Game Fishing > Saltwater Fish > Leaping Tuna fish

Leaping Tuna fish


Leaping Tuna fishIf I were asked to mention the salt-water angler's paradise, the reply would be, without hesitation, the beautiful waters of Avalon Bay and the Islands of San Clemente, Santa Catalina, and Santa Barbara, on the California coast. It is there, if anywhere on earth, the true angler may see "high ideals in big-fish angling, and fair play to the game." He may see "fishing for tuna, tarpon, and the great black sea-bass, the trio which are the tiger and elephant trinity of the angling world." Yet such monsters are taken on seven-foot rods, made in two pieces, and not weighing more than twenty-five ounces. On such rods, fish weighing 400 pounds have been played and gaffed, after tremendous battles where both sides have equal chances to win.

There the novice learns his task at a cost in new tackle that comes high. Even the veteran, now and then, to save his life, lets go a rod he fain would keep. Angling by such methods is but of recent date, according to the authority of C. F. Holder, whose influence in holding up a high standard of sport is highly commendable.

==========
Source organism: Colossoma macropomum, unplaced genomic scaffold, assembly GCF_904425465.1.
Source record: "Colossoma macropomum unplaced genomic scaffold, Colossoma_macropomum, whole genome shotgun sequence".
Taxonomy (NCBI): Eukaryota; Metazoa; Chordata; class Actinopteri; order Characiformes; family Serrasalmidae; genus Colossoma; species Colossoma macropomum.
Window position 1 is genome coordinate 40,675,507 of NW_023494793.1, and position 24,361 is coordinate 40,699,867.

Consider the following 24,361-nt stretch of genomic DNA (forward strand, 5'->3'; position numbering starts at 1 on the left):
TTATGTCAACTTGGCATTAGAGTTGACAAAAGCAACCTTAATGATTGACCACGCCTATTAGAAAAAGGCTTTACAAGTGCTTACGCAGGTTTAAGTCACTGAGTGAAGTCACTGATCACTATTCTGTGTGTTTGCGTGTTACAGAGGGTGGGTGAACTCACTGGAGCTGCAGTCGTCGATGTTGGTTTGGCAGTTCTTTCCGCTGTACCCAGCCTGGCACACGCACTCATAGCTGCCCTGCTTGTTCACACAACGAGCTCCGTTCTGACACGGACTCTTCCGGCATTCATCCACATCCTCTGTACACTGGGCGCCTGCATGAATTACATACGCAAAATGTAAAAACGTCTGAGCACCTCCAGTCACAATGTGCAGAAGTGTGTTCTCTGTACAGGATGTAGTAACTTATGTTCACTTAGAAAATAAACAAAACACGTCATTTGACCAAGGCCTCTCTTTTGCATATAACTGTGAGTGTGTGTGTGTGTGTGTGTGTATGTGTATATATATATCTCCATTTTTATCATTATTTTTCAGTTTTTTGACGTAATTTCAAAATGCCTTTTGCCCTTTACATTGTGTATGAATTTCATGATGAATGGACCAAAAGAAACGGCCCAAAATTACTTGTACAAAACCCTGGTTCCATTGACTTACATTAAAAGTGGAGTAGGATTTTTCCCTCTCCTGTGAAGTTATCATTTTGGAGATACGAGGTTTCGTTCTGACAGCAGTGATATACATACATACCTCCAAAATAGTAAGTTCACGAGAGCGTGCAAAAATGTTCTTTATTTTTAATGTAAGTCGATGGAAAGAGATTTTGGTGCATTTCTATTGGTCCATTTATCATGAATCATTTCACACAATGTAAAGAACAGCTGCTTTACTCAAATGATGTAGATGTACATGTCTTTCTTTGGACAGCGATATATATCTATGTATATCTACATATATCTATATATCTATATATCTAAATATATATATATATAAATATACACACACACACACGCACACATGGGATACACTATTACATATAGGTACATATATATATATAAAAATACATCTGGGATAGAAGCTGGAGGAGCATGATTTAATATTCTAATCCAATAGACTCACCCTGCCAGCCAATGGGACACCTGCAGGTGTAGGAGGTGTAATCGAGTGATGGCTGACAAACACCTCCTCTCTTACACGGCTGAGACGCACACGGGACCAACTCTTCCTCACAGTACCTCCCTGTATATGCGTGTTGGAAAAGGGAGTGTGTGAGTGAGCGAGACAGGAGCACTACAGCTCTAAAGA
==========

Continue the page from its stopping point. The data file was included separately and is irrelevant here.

Tuna angling is a modern sport confined so far as known, to Santa Catalina, California. The locality is limited to about four miles of coast in the lee of the Island Mountains Limited which afford several open bays, generally Locality smooth, the wind only blowing part of the day, thus giving the angler perfect conditions, without which tuna fishing would be impossible and extremely dangerous.

The tuna is an ocean wanderer, found in many harts of the world, known as the horse mackerel, tunny, and great albacore. Everywhere it is a terror to the smaller denizens of the deep, feeding on blue-fish, menhaden, herring, in the Atlantic, gorging itself with the great flying fish in the Pacific. For centuries it has been caught in great nets in the Mediterranean Sea. From the St. Lawrence, along the coast of Nova Scotia, down to Cape Cod in New England, it is common, and at times is harpooned by the fisherman.

Some specimens attain a weight of 1,200 to 1,500 pounds. The "leaping" tuna has been rightly named by its champion, Charles F. Holder, author of "Big Game Fishes," to which I am indebted for much information in these notes, as I have not, as yet, personally had an encounter with this fish.